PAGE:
In the end, all we have are stories. Not money, not possessions. None of that counts. Only stories count. Writer Muriel Rukeyser once said, “The universe is made of stories, not atoms.” The trick is to tell them.
I remember a weekend, a while back, long before the 2020 pandemic (and even more relevant now) when my family escaped to a rented mountain cabin in Idyllwild, California. No TV. No radio. No electronics of any kind — except the pocket Gameboy that one of the boys had smuggled into the van.
The weather was perfect; it forced us indoors. The air was brittle with cold. Through our cabin’s front windows, we watched the slate clouds race across the San Jacinto range to embrace Tahquitz peak. On the upper slope of that mountain is a jutting rock with its own story, of a chief named Tahquitz who, after death, turned monstrous and still perches — right there — waiting.
When night fell, my older son and I walked up to a little store, the kind with grit on the floor and snow chains for sale. We bought canned food to heat up in the cabin’s little microwave and, walking back to the cabin, we watched our breath rise and listened to the stillness of the pines. Felt like snow coming.
After we ate, we began to tell stories. Family stories. This was not expected or arranged.
As we told these tales, I realized how long it had been since we had really talked about much of anything except the chores of life: work, school, looking for colleges, all that. And now the conversation moved into unexplored territory. We told stories about the worst things we had done, as kids. The boys’ records were relatively clean, but they were shocked — and pleased — to hear of their father’s checkered past.
It seems to me that family storytelling is something of a lost art. So, over the years, I’ve been collecting ways that a family can tell more stories.
One obvious stimulant is to turn off the TV. Can’t do it? Head for the hills; pick a cabin as close to 19th-century conditions as possible — excepting, of course, the microwave oven.
Hard-pressed to think of a family story? Expert storytellers suggest that good tales can be found hovering around the family heirlooms — artifacts passed through the generations. San Diegan Colleen M. O’Connor, a history professor, recommends starting with an old family photo. “Imagine, or remember the stories that might belong to the time or place or people in the photograph.” And tell the story.Dig deeper. Interview an older member of your family. Vera Rosenblut, author of “Keeping Family Stories Alive,” remembers how her father would wake up every Saturday morning and make a pot of chicken soup. After he died, Rosenblut’s mother gave her the pot, with all its dents (each representing a subplot) and told her daughter to keep it — and to tell her children the story of Saturday soup.
Charley Kempthorne, founder of LifeStory Magazine, who teaches people how to become family historians, tells students in his workshops to take advantage of holidays. Use them as an excuse to ask family members to remember, say, their favorite Thanksgiving. Their wettest camping trip. The bear and Uncle Alvin. And he advises people to think of their lives not as books but as movies. Somehow, that makes the storytelling easier.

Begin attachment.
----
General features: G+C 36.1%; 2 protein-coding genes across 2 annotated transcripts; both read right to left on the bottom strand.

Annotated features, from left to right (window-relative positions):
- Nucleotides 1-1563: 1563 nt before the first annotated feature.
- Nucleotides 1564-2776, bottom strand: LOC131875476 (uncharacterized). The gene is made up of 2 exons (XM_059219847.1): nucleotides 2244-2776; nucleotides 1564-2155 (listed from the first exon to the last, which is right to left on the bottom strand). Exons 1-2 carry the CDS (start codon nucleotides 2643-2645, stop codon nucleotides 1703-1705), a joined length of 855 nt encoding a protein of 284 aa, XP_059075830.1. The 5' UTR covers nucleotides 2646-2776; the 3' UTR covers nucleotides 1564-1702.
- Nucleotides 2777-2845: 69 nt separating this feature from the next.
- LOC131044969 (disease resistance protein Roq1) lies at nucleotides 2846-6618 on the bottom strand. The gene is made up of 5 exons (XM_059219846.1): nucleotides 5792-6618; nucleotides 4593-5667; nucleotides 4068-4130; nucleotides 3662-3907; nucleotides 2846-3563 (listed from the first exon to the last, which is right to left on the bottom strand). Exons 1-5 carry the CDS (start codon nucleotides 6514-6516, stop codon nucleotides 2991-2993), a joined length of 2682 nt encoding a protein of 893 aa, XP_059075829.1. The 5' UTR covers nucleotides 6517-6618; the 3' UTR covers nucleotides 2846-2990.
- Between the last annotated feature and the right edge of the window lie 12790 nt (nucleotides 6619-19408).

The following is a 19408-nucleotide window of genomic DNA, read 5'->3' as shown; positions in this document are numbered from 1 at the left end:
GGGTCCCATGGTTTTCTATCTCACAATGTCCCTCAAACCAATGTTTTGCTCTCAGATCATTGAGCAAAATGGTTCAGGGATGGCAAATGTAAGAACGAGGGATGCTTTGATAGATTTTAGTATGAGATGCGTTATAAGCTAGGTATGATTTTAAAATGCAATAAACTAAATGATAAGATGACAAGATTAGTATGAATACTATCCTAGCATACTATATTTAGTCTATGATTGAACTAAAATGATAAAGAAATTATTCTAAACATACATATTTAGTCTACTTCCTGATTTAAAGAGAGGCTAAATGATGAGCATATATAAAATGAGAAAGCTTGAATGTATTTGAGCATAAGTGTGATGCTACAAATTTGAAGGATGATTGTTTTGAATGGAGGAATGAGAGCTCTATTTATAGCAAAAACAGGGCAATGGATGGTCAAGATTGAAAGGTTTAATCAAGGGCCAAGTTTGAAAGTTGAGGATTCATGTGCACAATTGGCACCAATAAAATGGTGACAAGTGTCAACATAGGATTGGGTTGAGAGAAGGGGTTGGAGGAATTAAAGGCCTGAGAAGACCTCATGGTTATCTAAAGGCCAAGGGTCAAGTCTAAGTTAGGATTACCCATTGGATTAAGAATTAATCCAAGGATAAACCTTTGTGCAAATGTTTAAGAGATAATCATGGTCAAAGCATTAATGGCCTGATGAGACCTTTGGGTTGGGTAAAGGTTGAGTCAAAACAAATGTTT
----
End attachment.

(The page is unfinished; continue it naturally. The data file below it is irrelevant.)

Tall tales are allowed. In an opinion piece in the Anchorage Daily News, writer and mom Clair Carlton suggests telling your kids “how you got that scar on your knee, or the real reason Aunt Blanche won’t eat broccoli. Still can’t think of anything? Make one up.”
And finally, tell the tales of your mistakes.
The boys’ eyes widened when I told them about one of mine. (OK, so it wasn’t the worst thing I’ve done.) Let’s just say it involved breaking and entering (my buddy and I figured there must be some Playboys stashed in that truck-weighing station down near the river), a tripped alarm, a policeman who looked like Barney Fife waving his revolver, and an afternoon spent in the Wyandotte County jail.
“Your father wasn’t an angel,” I said. “That’s why I’m over-suspicious and over-protective. As a kid, been there, done that.”
They looked relieved. Their shoulders seemed to lighten. Permission granted for imperfection, I guess.
The boys wanted to stay up much later for more storytelling about our wicked pasts. But their mother was drifting into sleep. So I tucked them in. That night, I woke with a headache, probably from the altitude, and slipped outside to the van to find some aspirin. Snow was falling. Tahquitz peak and its ghost rock would be covered by morning.
I looked up and felt the snow sting my face and thought: This night is good. It’s a story.
Updated, March, 2020
Richard Louv’s newest book, OUR WILD CALLING: How Connecting with Animals Can Transform Our Lives — and Save Theirs, includes scores of stories that people tell about animal encounters and relationships that have changed their lives. VITAMIN N, offers 500 ways to build a nature-rich life in urban, suburban and rural communities. His other books include: LAST CHILD IN THE WOODS: Saving Our Children from Nature-Deficit Disorder and THE NATURE PRINCIPLE: Reconnecting With Life in a Virtual Age. He is co-founder and chairman emeritus of the Children & Nature Network. Follow Richard Louv on Facebook and @RichLouv on Twitter. For other ideas for coping with the pandemic, see C&NN’s new feature, FindingNature.org.
Photos by R.L.: San Jacinto Mountains, Kathy and Jason